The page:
Gus Poyet has been talking about Sunderland’s current situation and where we find ourselves currently, struggling to get out of the third tier after four seasons.
The Uruguayan managed the club from 2013-2015 and was hugely popular fans, leading his side to a Premier League survival ‘great escape’ and the 2014 League Cup final.
He spoke to the club about a return after Phil Parkinson was sacked, but turned down the move as he felt it wasn’t the right time to return with the club in League One.
Speaking to BettingExpert.com, the former SAFC boss said:
I thought Sunderland hit rock bottom two years ago after being in League One for two years. You thought, ‘okay, that’s enough’, but the longer you stay in League One, the harder it is to come back because of the budget situation. It’s happened to similar clubs.
You need to be really, really careful because you become a League One club and Sunderland as a city do not deserve that.
The fans, the stadium and training ground deserve better than League One.
And he added that he thought we’d be title contenders - and still hopes we finish top two:
I thought Sunderland would be title contenders or in the top two. They were in that situation at first, but you can’t imagine how difficult League One is.
It never finishes - it’s so long with so many games. They lost their consistency and there were changes in the team and it didn’t work and it led to the club changing the coach. You then expected a reaction but it didn’t happen straight away. I expected them to be in the top two, but at the moment, it’s no good.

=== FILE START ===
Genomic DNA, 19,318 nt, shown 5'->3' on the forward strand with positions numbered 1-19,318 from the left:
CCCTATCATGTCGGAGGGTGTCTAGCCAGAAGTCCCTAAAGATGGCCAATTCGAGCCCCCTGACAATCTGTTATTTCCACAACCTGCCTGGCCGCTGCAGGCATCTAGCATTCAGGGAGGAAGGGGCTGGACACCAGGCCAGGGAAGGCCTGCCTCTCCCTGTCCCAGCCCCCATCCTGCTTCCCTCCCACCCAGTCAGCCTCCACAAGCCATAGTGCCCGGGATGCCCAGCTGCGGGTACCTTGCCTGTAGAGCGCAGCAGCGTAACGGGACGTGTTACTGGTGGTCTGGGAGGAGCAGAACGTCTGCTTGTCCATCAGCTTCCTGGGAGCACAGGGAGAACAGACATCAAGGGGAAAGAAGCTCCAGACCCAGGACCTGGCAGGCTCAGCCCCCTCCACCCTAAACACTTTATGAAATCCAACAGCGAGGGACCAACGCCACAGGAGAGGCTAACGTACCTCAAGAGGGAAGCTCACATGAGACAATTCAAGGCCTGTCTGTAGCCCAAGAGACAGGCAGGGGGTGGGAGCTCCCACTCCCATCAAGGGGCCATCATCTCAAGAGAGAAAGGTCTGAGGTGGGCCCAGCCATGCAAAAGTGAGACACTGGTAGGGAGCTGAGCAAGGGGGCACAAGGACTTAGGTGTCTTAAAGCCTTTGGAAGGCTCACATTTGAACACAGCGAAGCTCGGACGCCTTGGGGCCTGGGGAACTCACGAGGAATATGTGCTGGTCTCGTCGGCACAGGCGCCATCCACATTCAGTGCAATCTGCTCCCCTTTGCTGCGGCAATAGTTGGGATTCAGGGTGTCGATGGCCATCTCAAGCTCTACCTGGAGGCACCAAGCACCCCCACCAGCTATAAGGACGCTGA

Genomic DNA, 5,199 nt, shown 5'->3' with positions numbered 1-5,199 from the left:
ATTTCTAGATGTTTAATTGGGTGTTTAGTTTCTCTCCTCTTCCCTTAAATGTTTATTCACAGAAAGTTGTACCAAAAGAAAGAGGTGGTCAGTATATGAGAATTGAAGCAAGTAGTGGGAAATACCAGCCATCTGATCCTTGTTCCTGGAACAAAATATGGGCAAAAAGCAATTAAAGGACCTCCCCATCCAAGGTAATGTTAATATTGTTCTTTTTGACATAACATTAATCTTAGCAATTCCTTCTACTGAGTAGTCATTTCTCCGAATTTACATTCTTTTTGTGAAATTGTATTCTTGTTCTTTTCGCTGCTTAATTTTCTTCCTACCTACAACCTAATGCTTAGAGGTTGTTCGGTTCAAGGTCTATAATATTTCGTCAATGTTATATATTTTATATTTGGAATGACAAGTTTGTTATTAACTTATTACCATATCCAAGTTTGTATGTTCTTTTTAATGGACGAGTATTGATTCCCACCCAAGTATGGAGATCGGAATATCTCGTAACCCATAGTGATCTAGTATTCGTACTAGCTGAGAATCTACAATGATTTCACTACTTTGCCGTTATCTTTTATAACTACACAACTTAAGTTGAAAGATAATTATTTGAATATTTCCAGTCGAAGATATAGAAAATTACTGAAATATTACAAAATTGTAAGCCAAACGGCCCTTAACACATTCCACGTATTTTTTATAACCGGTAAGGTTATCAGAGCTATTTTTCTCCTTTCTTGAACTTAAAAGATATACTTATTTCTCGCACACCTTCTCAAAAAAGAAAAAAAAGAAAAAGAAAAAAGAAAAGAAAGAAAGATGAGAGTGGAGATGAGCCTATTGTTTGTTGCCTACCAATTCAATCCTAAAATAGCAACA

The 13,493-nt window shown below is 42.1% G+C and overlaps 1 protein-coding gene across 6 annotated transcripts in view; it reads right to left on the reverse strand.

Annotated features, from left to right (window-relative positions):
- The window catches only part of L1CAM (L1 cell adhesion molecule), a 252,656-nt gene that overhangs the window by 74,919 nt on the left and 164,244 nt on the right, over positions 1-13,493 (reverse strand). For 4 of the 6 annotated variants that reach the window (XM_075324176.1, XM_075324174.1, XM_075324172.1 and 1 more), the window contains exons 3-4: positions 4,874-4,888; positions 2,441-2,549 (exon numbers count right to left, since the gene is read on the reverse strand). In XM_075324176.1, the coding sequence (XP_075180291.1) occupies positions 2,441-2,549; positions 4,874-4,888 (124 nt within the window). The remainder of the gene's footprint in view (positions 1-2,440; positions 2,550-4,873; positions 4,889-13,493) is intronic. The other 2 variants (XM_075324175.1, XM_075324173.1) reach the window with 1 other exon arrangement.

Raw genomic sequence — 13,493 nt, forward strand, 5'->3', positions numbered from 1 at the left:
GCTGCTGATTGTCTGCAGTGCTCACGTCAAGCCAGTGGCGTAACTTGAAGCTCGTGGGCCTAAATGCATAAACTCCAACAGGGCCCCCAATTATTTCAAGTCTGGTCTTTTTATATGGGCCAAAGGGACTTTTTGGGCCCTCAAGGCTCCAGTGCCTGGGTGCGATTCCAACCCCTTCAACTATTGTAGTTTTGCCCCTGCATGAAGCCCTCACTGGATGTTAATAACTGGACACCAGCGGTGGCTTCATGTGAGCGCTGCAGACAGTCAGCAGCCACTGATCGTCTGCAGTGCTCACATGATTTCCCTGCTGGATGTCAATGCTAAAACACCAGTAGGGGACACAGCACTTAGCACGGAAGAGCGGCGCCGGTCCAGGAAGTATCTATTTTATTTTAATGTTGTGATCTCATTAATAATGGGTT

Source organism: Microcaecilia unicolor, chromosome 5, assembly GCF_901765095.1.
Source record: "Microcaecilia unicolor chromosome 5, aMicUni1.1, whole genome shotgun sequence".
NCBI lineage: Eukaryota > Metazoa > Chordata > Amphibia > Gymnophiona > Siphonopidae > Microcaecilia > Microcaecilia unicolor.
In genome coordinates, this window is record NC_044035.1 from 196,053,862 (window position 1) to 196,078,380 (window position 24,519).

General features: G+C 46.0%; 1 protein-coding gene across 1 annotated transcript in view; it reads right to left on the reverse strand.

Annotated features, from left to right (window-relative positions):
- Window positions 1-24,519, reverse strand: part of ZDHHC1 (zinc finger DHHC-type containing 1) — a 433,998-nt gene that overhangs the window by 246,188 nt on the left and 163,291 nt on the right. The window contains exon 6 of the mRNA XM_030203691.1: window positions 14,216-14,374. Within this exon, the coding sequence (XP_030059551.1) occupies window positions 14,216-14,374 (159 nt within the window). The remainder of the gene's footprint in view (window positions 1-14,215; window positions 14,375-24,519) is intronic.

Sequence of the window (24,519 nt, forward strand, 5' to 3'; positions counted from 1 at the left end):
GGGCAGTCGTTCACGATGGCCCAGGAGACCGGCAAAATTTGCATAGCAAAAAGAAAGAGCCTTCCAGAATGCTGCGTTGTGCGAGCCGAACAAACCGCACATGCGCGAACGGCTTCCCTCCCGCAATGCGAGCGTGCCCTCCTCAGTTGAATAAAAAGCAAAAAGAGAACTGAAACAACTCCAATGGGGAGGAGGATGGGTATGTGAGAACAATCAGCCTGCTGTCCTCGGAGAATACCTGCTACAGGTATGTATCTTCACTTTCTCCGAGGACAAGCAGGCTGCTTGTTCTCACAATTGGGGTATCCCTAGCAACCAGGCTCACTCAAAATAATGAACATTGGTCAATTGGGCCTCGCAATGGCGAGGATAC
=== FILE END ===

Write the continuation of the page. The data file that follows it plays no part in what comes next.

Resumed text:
Let’s hope they finish in the top two and go up because that city needs football at a higher level. The core of the city is the football club.
Poyet has spoken about his thoughts on the club’s culture in the past - and reminded that he warned senior figures at the club of the problem years ago:
It hurts me to say but when I was there, we were lucky to stay in the Premier League in that miracle season. I was trying to convince everyone at the club, ‘be careful, something is not right’. I meant it because I had the feeling when I was there and I hated to be right about it, but I was.
They thought I was criticising the club, but I wanted the best for the club because the best for the club was also the best for me.